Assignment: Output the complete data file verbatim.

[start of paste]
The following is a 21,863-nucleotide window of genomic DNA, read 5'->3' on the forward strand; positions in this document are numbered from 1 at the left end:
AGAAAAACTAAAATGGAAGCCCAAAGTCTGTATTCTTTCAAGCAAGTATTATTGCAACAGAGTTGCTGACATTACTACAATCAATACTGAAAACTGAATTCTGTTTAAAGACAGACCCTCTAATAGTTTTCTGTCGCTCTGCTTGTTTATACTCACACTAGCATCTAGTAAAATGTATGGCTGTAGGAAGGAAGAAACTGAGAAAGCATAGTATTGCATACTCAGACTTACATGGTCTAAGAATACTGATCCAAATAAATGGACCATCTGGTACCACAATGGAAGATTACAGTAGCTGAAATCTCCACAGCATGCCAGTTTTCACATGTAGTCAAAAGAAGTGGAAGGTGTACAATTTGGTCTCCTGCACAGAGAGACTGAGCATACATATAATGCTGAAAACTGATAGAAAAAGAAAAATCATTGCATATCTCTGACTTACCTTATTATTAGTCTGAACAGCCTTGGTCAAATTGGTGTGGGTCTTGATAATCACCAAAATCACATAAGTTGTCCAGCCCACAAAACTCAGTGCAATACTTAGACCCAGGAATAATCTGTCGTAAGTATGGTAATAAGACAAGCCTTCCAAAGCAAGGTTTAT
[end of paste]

The following is a 21,863-nucleotide window of genomic DNA, read 5'->3' on the forward strand; positions in this document are numbered from 1 at the left end:
AGAAAAACTAAAATGGAAGCCCAAAGTCTGTATTCTTTCAAGCAAGTATTATTGCAACAGAGTTGCTGACATTACTACAATCAATACTGAAAACTGAATTCTGTTTAAAGACAGACCCTCTAATAGTTTTCTGTCGCTCTGCTTGTTTATACTCACACTAGCATCTAGTAAAATGTATGGCTGTAGGAAGGAAGAAACTGAGAAAGCATAGTATTGCATACTCAGACTTACATGGTCTAAGAATACTGATCCAAATAAATGGACCATCTGGTACCACAATGGAAGATTACAGTAGCTGAAATCTCCACAGCATGCCAGTTTTCACATGTAGTCAAAAGAAGTGGAAGGTGTACAATTTGGTCTCCTGCACAGAGAGACTGAGCATACATATAATGCTGAAAACTGATAGAAAAAGAAAAATCATTGCATATCTCTGACTTACCTTATTATTAGTCTGAACAGCCTTGGTCAAATTGGTGTGGGTCTTGATAATCACCAAAATCACATAAGTTGTCCAGCCCACAAAACTCAGTGCAATACTTAGACCCAGGAATAATCTGTCGTAAGTATGGTAATAAGACAAGCCTTCCAAAGCAAGGTTTAT